But what about feeder cables that aren't bundled?

Feeders are still in relatively close proximity to one another.


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Tim McCulloch

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Re: Voltage drop question
« Reply #26 on: April 17, 2017, 03:53:14 am »

Of course a bundled cable won't exhibit significant inductance.

But what about feeder cables that aren't bundled?

And Code requires that feeders of single conductor cables NOT be bundled, presumably because of heat. 
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David Sturzenbecher

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Re: Voltage drop question
« Reply #27 on: April 17, 2017, 06:20:29 am »

And Code requires that feeders of single conductor cables NOT be bundled, presumably because of heat.

What defines a "bundle" here? Every feeder that I have seen over 5ft has been held together with tape every 10ft or so.


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John Roberts {JR}

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Re: Voltage drop question
« Reply #28 on: April 17, 2017, 10:47:57 am »

If you look up "ampacity" in the NEC, you will see a chart with 60 deg C, 75 deg C, and 90 deg C ratings.  Any wire, from 20 awg or smaller to 4/0, or 500 MCM or larger has resistance and will create heat depending on the current flowing through it.  Those ampacities are based on how hot the wire will get under the conditions listed-typically 3 current carrying conductors in a raceway.  If you follow code correctly, you will have to derate the ampacity by the number of conductors in a raceway-by the time you get to 10, the derate is a full 50%.  This is essentially what you are doing when you coil a wire-putting a bunch more wires inthe same space-while a coil is not in a raceway, it still is limited in the amount of heat it can dissipate.
I recently had to macgyver a fuse for the rear channel of my surround system (kids don't try this at home)  :-[. The smallest wire I could find was 30ga (actually one strand from some 22ga stranded) that I soldered to the outside of the open fuse. Doing some WWW research I discovered that my DIY fuse was rated for >10A...  Only slightly better than a penny in the fuse box...

I swapped out a good fuse from one of the other identical amps in case something was actually wrong with that one amp, and put the DIY fuse in one of the other amps that didn't blow a fuse... My new fuses arrived a few days later and my house didn't burn down in the meantime.  ;D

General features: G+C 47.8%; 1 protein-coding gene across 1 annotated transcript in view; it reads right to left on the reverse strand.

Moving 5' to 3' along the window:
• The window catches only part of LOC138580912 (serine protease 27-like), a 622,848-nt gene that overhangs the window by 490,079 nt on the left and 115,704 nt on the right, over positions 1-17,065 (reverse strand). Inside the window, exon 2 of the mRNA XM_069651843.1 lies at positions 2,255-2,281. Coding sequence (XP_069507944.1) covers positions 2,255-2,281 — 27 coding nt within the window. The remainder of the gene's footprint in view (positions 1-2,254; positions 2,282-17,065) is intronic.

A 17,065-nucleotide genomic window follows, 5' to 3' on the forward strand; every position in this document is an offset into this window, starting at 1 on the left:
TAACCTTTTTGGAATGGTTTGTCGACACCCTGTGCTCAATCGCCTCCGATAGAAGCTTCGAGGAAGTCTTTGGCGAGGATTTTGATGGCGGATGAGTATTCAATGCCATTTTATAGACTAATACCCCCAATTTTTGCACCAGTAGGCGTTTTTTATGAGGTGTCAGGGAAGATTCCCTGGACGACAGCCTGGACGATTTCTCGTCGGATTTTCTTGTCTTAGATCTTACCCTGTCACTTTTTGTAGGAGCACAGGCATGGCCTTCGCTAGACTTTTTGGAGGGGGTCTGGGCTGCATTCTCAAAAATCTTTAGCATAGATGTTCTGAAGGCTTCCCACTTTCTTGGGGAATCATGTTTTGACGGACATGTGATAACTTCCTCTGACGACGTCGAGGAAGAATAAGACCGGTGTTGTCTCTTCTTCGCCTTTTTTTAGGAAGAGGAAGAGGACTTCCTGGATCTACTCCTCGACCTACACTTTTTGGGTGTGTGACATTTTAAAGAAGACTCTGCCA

Of course the fuse current for wire (when the metal melts) is probably higher than the rated ampacity which will be derated based on insulation temperature capability, heat dissipation, and other safety factors.

JR
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Mark Wilkinson

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Re: Voltage drop question
« Reply #29 on: April 17, 2017, 12:37:21 pm »

I recently had to macgyver a fuse for the rear channel of my surround system (kids don't try this at home)  :-[. The smallest wire I could find was 30ga (actually one strand from some 22ga stranded) that I soldered to the outside of the open fuse. Doing some WWW research I discovered that my DIY fuse was rated for >10A...  Only slightly better than a penny in the fuse box...

Ok sorry :), but IME no way  30ga carries 10A . 
One of my past lives was elevator adjustor / troubleshooter at large...
Sometimes shorts would appear intermittently, based on momentary circuit logic, that couldn't be metered statically. 
It was easy to chew up a box of buss cartridge fuses trying to hunt the short down.
# of strands of 18ga to temporarily use as substitute during troubleshooting only was pretty common knowledge/practice. 
I don't remember it all so well anymore, but 1 strand carried less than 6A
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Re: Voltage drop question
« Reply #29 on: April 17, 2017, 12:37:21 pm »